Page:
Countless choral singers haven't been allowed to do what they love during the pandemic. The risks associated with singing and spreading high concentrations of aerosols has kept them off stages and away from live, in-person audiences. Boston Pops conductor Keith Lockhart is empathetic.
“Wow, it's got terrible implications,” he said. “I feel really sorry for people whose major joy in life is being able to raise their voices in song.”
But now, after 20 months, the Tanglewood Festival Chorus is back with Lockhart for the return of the Holiday Pops concerts at Symphony Hall. As you might imagine it means the world to the vocalists, including Christina Wallace-Cooper. She's been belting it out for as long as she can remember.
“My mother is a fabulous tenor,” Wallace-Cooper said, “and we always had classical music all over the house, so it's always been an important part of my life.”
For more than 30 years Wallace-Cooper has cherished performing with the Tanglewood Festival Chorus.
“When we sing Beethoven's Ninth to close every season at Tanglewood, literally, I feel like I'm elevated off the riser,” she said. “It's just such a thrill and it's a full body experience.”
But Symphony No. 9 didn't happen at Tanglewood this past summer, or the one before. And the 180 chorus members weren't at Symphony Hall with the Boston Symphony Orchestra players when the venue reopened to the public in September.
“It's something that is really meaningful in our lives,” Wallace-Cooper explained, “and so for us to take a 20-month's time out has been incredibly challenging.”
Wallace-Cooper said her fellow all-volunteer choral members--some who've got day jobs as teachers, CEOs, attorneys--have felt bereft. They've craved the beauty and bond they only find together as a group. And they really missed each other.
As chairperson of the Tanglewood Festival Chorus committee, Wallace-Cooper helped create virtual ways to support the group and keep them singing safely from a distance. But for them, nothing compares to being together at Symphony Hall.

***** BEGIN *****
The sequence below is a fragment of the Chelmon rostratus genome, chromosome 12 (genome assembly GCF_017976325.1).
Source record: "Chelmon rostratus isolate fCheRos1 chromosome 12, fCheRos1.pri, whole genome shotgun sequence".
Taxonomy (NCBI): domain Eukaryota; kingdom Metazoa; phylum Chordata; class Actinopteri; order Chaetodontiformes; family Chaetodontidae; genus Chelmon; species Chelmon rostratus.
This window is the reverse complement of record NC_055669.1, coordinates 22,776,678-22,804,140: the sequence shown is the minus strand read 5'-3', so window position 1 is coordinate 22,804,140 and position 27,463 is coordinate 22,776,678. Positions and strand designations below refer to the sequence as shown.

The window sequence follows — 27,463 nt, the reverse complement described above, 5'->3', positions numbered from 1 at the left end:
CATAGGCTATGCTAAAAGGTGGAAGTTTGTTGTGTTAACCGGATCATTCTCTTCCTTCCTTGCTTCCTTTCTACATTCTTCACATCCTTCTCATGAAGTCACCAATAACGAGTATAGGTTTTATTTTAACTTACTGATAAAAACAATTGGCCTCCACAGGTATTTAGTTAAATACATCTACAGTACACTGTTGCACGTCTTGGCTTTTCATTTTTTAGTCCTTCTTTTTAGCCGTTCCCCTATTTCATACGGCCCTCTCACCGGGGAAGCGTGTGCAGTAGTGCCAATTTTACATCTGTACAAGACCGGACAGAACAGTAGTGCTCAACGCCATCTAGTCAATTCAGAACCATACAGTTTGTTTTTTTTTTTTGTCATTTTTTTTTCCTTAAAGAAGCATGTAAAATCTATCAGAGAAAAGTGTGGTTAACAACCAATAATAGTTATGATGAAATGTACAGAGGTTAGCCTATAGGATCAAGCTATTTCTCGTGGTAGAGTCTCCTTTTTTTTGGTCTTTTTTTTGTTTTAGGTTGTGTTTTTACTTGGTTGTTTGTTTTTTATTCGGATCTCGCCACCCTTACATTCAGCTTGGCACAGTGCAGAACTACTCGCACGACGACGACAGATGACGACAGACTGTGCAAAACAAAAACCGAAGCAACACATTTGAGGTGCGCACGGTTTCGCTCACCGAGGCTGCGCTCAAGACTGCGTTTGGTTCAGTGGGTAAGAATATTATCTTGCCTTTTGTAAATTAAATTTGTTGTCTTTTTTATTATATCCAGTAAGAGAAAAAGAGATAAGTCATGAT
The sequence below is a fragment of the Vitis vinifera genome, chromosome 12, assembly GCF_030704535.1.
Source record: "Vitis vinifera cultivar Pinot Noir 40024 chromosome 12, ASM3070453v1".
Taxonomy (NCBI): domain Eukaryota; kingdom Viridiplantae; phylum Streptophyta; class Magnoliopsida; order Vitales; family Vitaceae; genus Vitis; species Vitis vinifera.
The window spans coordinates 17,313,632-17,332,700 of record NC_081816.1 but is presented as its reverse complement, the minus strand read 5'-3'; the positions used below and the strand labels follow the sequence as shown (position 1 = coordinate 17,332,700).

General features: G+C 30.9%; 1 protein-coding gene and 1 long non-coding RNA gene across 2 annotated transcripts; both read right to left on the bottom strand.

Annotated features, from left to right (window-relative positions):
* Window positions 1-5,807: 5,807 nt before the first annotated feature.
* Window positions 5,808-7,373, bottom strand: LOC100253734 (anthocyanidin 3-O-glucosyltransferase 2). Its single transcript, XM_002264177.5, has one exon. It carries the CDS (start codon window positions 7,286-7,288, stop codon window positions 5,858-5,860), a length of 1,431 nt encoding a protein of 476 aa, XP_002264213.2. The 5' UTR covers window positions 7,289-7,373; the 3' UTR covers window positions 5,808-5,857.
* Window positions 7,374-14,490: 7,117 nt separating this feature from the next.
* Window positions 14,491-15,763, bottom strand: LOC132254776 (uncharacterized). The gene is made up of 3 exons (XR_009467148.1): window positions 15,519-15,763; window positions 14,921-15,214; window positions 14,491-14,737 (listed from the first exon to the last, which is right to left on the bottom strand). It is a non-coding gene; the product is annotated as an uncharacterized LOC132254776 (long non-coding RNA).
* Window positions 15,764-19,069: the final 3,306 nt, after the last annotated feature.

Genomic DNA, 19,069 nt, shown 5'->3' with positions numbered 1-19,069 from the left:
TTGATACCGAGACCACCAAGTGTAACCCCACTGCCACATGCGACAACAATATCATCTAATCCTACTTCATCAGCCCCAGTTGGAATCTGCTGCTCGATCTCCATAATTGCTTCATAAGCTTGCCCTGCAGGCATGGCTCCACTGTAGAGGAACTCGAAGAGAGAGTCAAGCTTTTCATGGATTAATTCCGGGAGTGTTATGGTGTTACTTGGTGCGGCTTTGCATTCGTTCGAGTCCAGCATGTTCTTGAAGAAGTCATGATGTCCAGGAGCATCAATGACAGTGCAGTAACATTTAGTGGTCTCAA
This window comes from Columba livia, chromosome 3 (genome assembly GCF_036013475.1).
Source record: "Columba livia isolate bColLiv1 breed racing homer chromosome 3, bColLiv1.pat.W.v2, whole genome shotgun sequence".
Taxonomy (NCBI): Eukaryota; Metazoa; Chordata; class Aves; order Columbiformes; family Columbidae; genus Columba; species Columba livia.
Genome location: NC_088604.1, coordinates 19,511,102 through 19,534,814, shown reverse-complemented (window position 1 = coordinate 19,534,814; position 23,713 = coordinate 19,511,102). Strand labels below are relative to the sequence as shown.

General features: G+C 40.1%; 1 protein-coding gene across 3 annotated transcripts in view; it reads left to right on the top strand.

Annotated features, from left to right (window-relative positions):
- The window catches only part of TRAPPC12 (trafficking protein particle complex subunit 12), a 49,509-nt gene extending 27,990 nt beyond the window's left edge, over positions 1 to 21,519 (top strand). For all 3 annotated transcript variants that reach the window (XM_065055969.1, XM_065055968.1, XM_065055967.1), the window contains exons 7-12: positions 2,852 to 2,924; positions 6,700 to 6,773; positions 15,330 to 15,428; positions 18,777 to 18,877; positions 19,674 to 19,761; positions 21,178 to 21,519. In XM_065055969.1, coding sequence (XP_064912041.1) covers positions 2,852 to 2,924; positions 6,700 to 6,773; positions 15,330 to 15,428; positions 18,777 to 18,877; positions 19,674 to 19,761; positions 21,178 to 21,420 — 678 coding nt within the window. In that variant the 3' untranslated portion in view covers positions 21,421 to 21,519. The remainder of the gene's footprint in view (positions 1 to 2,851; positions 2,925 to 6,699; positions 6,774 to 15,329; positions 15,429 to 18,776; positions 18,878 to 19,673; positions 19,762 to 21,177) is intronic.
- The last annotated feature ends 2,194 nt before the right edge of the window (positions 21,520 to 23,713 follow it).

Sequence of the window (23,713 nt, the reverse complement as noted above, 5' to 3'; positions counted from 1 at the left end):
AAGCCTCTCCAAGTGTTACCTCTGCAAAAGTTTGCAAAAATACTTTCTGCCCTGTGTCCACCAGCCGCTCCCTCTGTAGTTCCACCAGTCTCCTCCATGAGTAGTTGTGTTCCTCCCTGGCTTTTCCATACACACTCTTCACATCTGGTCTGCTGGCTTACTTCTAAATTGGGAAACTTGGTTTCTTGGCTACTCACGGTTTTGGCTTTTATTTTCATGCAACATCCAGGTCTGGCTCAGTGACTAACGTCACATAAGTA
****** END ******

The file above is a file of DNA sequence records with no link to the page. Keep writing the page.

“We've been just waiting and waiting to be invited back,” the mezzo soprano said.
Finally in November the group was allowed to enter the hall for rehearsals leading up to the Holiday Pops concerts. Wallace-Copper was, and still is, over-the-moon. She said the experience of being on stage contributing to something larger than herself is profound and ethereal.
“It's like having this invisible netting between all of us, and it's full of light and it's shining,” she described, adding, “It's very hard to put into words, but we hope our audiences feel that because that's what we feel.”
One of the chorus's newest members, Jesse Liu, explained what it's like for him.
“I'm listening to my neighbor, I'm blending in with my neighbor,” he said. “Our intonation is the same. Our timbre is the same. We're cutting off our syllables in the same way. You have to be so attuned to all of that, and it brings you so close to the person who you stand next to.”
Liu grew up playing the clarinet and started singing in New York choral groups about six years ago. He joked that before then he mainly sang in the shower. The pandemic gave Liu the time to further hone his voice and take lessons. Then he landed a job in Boston and decided to try out for the Tanglewood Festival Chorus.
“I remember submitting a video for an audition,” Liu said, recalling how he told himself, “Let's just give this a shot--like you shoot for the stars--and maybe you'll reach the moon.”
After winning a spot with the chorus, Liu threw himself into preparing for his Holiday Pops debut.
He and Wallace-Cooper both said one or two voices could never capture the full glory of more than one hundred. Now Liu also feels grateful for the audience members who are also making their way back to Symphony Hall.
“They dealt with all of the parking issues, maybe they're chilly, they didn't feel like coming out,” he said, “but they came and here we are. And we've sung the 'Hallelujah' chorus 50 times in our lives, but it's their first time hearing it for the season.”
Tanglewood Festival Chorus choral director James Burton laments how hard the singing world has been hit by the enduring pandemic.
“Having that real-time feedback on your performance is what it's all about,” he said, adding the chorus members devote so much of their time and energy throughout the year, but especially over the holidays.
“During December, when we sing so many concerts, it's something which is a little bit addictive,” Burton explained. “We get into a rhythm of coming into the building, warming up, getting ready for the next concert--and then doing it all again probably within the next 24 hours or 48 hours.”
And this year they're doing that with a crucial part of their instrument covered.
“Singing with the masks is difficult,” Burton acknowledged, “but it just meant that everybody could come together once again, and that was important.”
Thousands of people will attend the Holiday Pops series that runs through Dec. 24, and Jesse Liu believes audiences need the solace of seasonal song more than ever.
“These are holiday traditions. I imagine people come back to this concert and listen to 'The 12 Days of Christmas' year after year after year,” he said, “and it's just so exciting to be able to give that back to them after they had to miss it last year.”
This segment aired on December 10, 2021.